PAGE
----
European offshore wind setting records in 2010

Can European success stories and hopeful statistics get Americans on board with offshore wind?

GE plans to spend $450 million to develop its wind turbine business in Europe. GE

Offshore wind installations and connections in Europe are at a record high.

For the first half of 2010, over 118 new offshore wind turbines totaling 333 megawatts worth of capacity became operational in Europe. For comparison, a total of 577 megawatts worth were installed for the entire year of 2009. In addition to those turbines up and running, another 151 turbines have been installed and await grid connection, according to the European Wind Energy Association (EWEA).

Europe now has 948 offshore wind turbines offering a total capacity of 2,396 megawatts in operation.

Of those offshore wind projects connected to the grid in the first half of 2010, EWEA estimates that E.ON Climate and Renewables developed 64 percent of them, while Siemens supplied 55 percent of the turbines.

Of course, Siemens, a major wind turbine supplier, will soon face more competition. GE announced in March that it plans to put $450 million into developing its wind turbine business in Europe over the next 10 years.

Within days of the EWEA report, the American Wind Energy Association (AWEA) announced it's forming the Offshore Wind Development Coalition (OffshoreWindDC), a coalition made up of wind developers and supportive organizations whose sole purpose will be to educate the public on the pros and cons of offshore wind, and promote its installation.

They have a good reason to develop a lobby group.

While the residents of the European Union seem to have been sold on the idea that offshore wind can be a significant contributor to their pledge to get 20 percent of their energy from renewable resources by 2020, the U.S. public has yet to embrace it despite predictions of a positive impact.

About 300,000 megawatts worth of offshore and onshore wind energy combined could provide enough energy to generate 20 percent of U.S. electricity as of 2030, and over 50,000 MW of that could be provided by offshore wind turbines alone, according to a U.S. Department of Energy estimate.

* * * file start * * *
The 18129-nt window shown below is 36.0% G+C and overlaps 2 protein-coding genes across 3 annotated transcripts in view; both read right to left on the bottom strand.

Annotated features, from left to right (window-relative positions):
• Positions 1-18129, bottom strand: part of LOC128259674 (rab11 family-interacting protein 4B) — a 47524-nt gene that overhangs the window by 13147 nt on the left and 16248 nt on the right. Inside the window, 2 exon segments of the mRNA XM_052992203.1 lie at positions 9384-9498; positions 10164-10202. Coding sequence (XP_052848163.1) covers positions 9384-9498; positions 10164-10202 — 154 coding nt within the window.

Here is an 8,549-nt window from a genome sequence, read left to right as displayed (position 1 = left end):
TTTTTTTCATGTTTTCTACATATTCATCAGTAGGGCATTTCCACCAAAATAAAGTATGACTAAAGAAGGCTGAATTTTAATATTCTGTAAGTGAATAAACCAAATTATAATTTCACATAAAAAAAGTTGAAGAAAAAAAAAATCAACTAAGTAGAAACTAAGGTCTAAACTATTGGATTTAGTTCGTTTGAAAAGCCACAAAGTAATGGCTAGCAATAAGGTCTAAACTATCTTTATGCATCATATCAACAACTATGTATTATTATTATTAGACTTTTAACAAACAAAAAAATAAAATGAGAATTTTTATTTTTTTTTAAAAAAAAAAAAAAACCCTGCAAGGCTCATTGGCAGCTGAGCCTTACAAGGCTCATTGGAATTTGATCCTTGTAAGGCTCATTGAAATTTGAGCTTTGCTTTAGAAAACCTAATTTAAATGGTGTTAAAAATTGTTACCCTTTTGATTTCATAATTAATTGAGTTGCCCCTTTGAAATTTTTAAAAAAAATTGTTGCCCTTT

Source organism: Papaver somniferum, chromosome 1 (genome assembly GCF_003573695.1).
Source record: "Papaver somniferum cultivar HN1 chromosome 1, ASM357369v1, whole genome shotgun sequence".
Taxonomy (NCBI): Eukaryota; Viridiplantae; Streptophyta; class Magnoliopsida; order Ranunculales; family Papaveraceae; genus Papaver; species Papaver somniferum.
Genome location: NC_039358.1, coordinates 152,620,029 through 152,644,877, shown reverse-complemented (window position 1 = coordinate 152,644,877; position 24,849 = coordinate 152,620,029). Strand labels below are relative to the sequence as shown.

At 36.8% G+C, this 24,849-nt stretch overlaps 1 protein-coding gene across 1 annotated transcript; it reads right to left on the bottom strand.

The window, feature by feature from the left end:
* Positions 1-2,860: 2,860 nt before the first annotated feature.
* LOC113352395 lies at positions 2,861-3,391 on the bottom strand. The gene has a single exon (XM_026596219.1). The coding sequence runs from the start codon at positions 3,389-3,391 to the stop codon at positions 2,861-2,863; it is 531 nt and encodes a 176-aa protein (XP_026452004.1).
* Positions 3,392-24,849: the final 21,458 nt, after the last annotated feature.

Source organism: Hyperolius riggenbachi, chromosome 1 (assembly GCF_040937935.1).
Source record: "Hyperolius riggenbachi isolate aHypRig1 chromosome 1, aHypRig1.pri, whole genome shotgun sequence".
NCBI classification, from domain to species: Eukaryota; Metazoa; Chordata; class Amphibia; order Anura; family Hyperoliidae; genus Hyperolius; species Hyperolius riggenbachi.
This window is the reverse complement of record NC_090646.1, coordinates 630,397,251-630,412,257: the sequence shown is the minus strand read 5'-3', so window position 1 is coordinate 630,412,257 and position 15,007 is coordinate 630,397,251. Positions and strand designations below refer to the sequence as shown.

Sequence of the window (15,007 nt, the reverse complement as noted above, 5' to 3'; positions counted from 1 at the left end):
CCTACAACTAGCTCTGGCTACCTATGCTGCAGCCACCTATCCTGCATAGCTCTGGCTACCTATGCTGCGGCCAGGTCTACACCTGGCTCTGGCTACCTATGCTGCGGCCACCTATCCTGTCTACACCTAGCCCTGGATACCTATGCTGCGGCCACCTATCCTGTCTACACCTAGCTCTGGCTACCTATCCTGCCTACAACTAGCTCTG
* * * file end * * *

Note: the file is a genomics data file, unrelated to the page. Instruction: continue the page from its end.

Researchers at the University of Delaware and Stony Brook University used data from 11 meteorological stations to track wind patterns hourly over the last five years. It estimated that if just two-thirds of the offshore wind power that exists off the U.S. northeast coast were tapped by offshore wind projects linked together by a common offshore wind grid, it could provide enough consistent electricity to power residential homes from Massachusetts to North Carolina .

While Europe currently has 948 offshore wind turbines in operation, the U.S. is still waiting for the first offshore wind farm to be built and currently there are just over 5,000 megawatts worth of offshore wind energy projects that have been proposed or are in the development stages in the U.S.

Many believe that news of projects getting way-laid for years because of local opposition, permit, and regulation issues as in the case of Cape Wind , have left wind developers reluctant to develop offshore projects in the U.S.

Recent federal and local government encouragement for offshore wind has helped spur more development, but there still seems to be a struggle to get real industry momentum. Developers looking to place offshore wind farms within sight of land face regulatory control issues and possibly local opposition from those who see wind turbines as eyesores. Placing offshore wind farms out of sight and in federal waters avoids local opposition and regulatory hurdles, but can make projects cost-prohibitive since the foundations needed to support turbines in deeper waters are expensive.

OffshoreWindDC will be led by Jim Lanard, former managing director at Deepwater Wind, and in addition to education programs will also lobby the government to "secure long-term tax policy for offshore wind and shorten the permitting timeline for projects."

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About the author

In a software-driven world, it's easy to forget about the nuts and bolts. Whether it's cars, robots, personal gadgetry or industrial machines, Candace Lombardi examines the moving parts that keep our world rotating. A journalist who divides her time between the United States and the United Kingdom, Lombardi has written about technology for the sites of The New York Times, CNET, USA Today, MSN, ZDNet, Silicon.com, and GameSpot. She is a member of the CNET Blog Network and is not a current employee of CNET.

 

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